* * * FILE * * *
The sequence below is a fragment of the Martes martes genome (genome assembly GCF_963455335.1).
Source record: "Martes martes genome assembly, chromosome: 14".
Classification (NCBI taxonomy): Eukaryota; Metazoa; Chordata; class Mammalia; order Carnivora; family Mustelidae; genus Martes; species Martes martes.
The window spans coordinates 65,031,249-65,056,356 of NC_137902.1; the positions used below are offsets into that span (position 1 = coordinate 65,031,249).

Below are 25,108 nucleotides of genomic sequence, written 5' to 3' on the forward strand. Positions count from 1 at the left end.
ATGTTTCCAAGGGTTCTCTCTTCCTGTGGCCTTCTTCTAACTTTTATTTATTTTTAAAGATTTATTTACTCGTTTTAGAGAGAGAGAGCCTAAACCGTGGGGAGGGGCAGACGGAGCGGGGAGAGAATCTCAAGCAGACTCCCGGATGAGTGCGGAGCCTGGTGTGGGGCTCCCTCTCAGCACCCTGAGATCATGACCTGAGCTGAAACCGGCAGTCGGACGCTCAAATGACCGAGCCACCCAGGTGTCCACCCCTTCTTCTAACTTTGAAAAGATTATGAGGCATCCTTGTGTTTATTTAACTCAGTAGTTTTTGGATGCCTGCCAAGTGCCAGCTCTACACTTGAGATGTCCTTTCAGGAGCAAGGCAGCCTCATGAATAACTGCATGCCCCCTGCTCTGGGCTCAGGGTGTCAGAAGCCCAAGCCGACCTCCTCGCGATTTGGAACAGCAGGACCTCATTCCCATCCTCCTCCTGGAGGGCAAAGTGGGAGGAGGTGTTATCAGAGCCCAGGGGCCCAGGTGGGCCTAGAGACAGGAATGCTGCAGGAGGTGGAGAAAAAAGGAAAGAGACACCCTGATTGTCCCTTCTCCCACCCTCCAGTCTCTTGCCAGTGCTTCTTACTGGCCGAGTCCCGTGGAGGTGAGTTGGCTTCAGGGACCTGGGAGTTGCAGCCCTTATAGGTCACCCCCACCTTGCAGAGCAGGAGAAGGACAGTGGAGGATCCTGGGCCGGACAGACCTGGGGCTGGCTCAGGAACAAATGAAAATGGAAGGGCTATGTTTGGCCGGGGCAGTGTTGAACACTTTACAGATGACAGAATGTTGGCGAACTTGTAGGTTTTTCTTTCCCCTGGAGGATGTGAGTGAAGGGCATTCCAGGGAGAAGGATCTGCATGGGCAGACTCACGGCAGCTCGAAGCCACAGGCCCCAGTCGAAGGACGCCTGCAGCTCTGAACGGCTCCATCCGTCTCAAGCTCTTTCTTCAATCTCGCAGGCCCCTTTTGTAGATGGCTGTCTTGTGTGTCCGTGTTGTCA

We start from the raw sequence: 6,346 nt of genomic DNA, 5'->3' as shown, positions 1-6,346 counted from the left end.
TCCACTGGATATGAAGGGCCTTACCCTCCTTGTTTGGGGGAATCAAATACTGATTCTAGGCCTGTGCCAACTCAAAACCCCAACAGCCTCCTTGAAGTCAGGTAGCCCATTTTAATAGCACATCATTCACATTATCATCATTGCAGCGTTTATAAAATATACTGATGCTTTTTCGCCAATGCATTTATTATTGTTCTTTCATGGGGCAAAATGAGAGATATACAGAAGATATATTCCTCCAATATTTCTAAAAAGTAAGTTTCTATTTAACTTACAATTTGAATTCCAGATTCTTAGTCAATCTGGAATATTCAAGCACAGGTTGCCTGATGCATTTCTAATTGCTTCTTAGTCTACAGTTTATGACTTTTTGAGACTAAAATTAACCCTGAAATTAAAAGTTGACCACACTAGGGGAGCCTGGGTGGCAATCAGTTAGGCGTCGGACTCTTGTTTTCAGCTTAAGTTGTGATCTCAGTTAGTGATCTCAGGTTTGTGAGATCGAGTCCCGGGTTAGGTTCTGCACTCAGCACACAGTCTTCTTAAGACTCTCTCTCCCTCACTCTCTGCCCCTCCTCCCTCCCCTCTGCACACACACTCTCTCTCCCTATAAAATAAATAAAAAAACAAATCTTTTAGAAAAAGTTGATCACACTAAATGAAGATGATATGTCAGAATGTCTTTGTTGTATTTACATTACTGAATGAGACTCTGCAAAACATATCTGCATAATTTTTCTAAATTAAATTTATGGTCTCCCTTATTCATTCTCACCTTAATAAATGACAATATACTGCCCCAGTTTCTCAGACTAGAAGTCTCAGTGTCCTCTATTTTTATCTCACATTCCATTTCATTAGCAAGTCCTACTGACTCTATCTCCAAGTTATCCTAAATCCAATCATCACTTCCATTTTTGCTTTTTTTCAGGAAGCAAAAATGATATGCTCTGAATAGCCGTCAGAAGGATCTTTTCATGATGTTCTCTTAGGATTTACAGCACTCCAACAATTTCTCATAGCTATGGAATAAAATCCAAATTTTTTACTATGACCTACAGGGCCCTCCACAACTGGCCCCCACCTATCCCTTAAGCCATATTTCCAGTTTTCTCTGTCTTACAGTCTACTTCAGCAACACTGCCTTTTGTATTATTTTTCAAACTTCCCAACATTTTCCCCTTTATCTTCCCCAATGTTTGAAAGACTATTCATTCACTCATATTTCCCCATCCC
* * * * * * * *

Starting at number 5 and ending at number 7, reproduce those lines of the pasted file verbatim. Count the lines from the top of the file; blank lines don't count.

Below are 25,108 nucleotides of genomic sequence, written 5' to 3' on the forward strand. Positions count from 1 at the left end.
ATGTTTCCAAGGGTTCTCTCTTCCTGTGGCCTTCTTCTAACTTTTATTTATTTTTAAAGATTTATTTACTCGTTTTAGAGAGAGAGAGCCTAAACCGTGGGGAGGGGCAGACGGAGCGGGGAGAGAATCTCAAGCAGACTCCCGGATGAGTGCGGAGCCTGGTGTGGGGCTCCCTCTCAGCACCCTGAGATCATGACCTGAGCTGAAACCGGCAGTCGGACGCTCAAATGACCGAGCCACCCAGGTGTCCACCCCTTCTTCTAACTTTGAAAAGATTATGAGGCATCCTTGTGTTTATTTAACTCAGTAGTTTTTGGATGCCTGCCAAGTGCCAGCTCTACACTTGAGATGTCCTTTCAGGAGCAAGGCAGCCTCATGAATAACTGCATGCCCCCTGCTCTGGGCTCAGGGTGTCAGAAGCCCAAGCCGACCTCCTCGCGATTTGGAACAGCAGGACCTCATTCCCATCCTCCTCCTGGAGGGCAAAGTGGGAGGAGGTGTTATCAGAGCCCAGGGGCCCAGGTGGGCCTAGAGACAGGAATGCTGCAGGAGGTGGAGAAAAAAGGAAAGAGACACCCTGATTGTCCCTTCTCCCACCCTCCAGTCTCTTGCCAGTGCTTCTTACTGGCCGAGTCCCGTGGAGGTGAGTTGGCTTCAGGGACCTGGGAGTTGCAGCCCTTATAGGTCACCCCCACCTTGCAGAGCAGGAGAAGGACAGTGGAGGATCCTGGGCCGGACAGACCTGGGGCTGGCTCAGGAACAAATGAAAATGGAAGGGCTATGTTTGGCCGGGGCAGTGTTGAACACTTTACAGATGACAGAATGTTGGCGAACTTGTAGGTTTTTCTTTCCCCTGGAGGATGTGAGTGAAGGGCATTCCAGGGAGAAGGATCTGCATGGGCAGACTCACGGCAGCTCGAAGCCACAGGCCCCAGTCGAAGGACGCCTGCAGCTCTGAACGGCTCCATCCGTCTCAAGCTCTTTCTTCAATCTCGCAGGCCCCTTTTGTAGATGGCTGTCTTGTGTGTCCGTGTTGTCA

We start from the raw sequence: 6,346 nt of genomic DNA, 5'->3' as shown, positions 1-6,346 counted from the left end.